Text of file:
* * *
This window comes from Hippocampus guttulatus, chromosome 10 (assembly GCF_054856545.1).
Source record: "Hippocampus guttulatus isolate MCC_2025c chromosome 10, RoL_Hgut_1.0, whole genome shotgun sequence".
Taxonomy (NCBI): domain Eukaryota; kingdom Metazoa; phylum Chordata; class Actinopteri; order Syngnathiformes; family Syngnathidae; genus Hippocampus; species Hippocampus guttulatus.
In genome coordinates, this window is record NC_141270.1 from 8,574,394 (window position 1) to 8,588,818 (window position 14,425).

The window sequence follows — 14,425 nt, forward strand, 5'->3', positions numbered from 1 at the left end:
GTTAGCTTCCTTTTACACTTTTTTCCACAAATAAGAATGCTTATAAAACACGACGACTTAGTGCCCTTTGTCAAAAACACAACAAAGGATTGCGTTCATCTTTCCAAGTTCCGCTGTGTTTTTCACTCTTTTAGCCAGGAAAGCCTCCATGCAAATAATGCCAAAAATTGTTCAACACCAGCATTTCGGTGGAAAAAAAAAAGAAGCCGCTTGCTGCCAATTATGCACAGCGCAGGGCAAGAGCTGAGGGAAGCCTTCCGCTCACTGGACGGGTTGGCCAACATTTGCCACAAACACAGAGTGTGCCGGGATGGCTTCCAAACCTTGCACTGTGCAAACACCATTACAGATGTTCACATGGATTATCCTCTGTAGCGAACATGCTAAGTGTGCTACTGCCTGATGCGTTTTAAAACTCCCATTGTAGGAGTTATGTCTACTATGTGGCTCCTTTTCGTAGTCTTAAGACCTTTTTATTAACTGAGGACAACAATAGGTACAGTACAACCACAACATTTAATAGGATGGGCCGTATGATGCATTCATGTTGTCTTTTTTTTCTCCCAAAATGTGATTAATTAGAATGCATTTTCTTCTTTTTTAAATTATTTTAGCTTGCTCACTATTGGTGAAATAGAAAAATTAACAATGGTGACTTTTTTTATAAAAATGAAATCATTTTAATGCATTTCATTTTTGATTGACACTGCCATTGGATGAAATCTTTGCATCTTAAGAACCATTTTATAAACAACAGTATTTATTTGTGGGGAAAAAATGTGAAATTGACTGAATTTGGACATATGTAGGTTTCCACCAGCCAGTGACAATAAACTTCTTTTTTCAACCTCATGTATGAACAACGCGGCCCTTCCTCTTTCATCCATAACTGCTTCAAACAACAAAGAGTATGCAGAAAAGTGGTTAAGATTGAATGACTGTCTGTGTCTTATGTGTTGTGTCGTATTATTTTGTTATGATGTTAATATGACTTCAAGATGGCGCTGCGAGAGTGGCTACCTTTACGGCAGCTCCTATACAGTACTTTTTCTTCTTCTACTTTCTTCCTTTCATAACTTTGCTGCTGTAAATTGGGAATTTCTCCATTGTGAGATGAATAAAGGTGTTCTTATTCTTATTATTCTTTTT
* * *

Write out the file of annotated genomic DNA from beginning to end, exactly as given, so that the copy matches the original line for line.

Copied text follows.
This window comes from Hippocampus guttulatus, chromosome 10 (assembly GCF_054856545.1).
Source record: "Hippocampus guttulatus isolate MCC_2025c chromosome 10, RoL_Hgut_1.0, whole genome shotgun sequence".
Taxonomy (NCBI): domain Eukaryota; kingdom Metazoa; phylum Chordata; class Actinopteri; order Syngnathiformes; family Syngnathidae; genus Hippocampus; species Hippocampus guttulatus.
In genome coordinates, this window is record NC_141270.1 from 8,574,394 (window position 1) to 8,588,818 (window position 14,425).

The window sequence follows — 14,425 nt, forward strand, 5'->3', positions numbered from 1 at the left end:
GTTAGCTTCCTTTTACACTTTTTTCCACAAATAAGAATGCTTATAAAACACGACGACTTAGTGCCCTTTGTCAAAAACACAACAAAGGATTGCGTTCATCTTTCCAAGTTCCGCTGTGTTTTTCACTCTTTTAGCCAGGAAAGCCTCCATGCAAATAATGCCAAAAATTGTTCAACACCAGCATTTCGGTGGAAAAAAAAAAGAAGCCGCTTGCTGCCAATTATGCACAGCGCAGGGCAAGAGCTGAGGGAAGCCTTCCGCTCACTGGACGGGTTGGCCAACATTTGCCACAAACACAGAGTGTGCCGGGATGGCTTCCAAACCTTGCACTGTGCAAACACCATTACAGATGTTCACATGGATTATCCTCTGTAGCGAACATGCTAAGTGTGCTACTGCCTGATGCGTTTTAAAACTCCCATTGTAGGAGTTATGTCTACTATGTGGCTCCTTTTCGTAGTCTTAAGACCTTTTTATTAACTGAGGACAACAATAGGTACAGTACAACCACAACATTTAATAGGATGGGCCGTATGATGCATTCATGTTGTCTTTTTTTTCTCCCAAAATGTGATTAATTAGAATGCATTTTCTTCTTTTTTAAATTATTTTAGCTTGCTCACTATTGGTGAAATAGAAAAATTAACAATGGTGACTTTTTTTATAAAAATGAAATCATTTTAATGCATTTCATTTTTGATTGACACTGCCATTGGATGAAATCTTTGCATCTTAAGAACCATTTTATAAACAACAGTATTTATTTGTGGGGAAAAAATGTGAAATTGACTGAATTTGGACATATGTAGGTTTCCACCAGCCAGTGACAATAAACTTCTTTTTTCAACCTCATGTATGAACAACGCGGCCCTTCCTCTTTCATCCATAACTGCTTCAAACAACAAAGAGTATGCAGAAAAGTGGTTAAGATTGAATGACTGTCTGTGTCTTATGTGTTGTGTCGTATTATTTTGTTATGATGTTAATATGACTTCAAGATGGCGCTGCGAGAGTGGCTACCTTTACGGCAGCTCCTATACAGTACTTTTTCTTCTTCTACTTTCTTCCTTTCATAACTTTGCTGCTGTAAATTGGGAATTTCTCCATTGTGAGATGAATAAAGGTGTTCTTATTCTTATTATTCTTTTT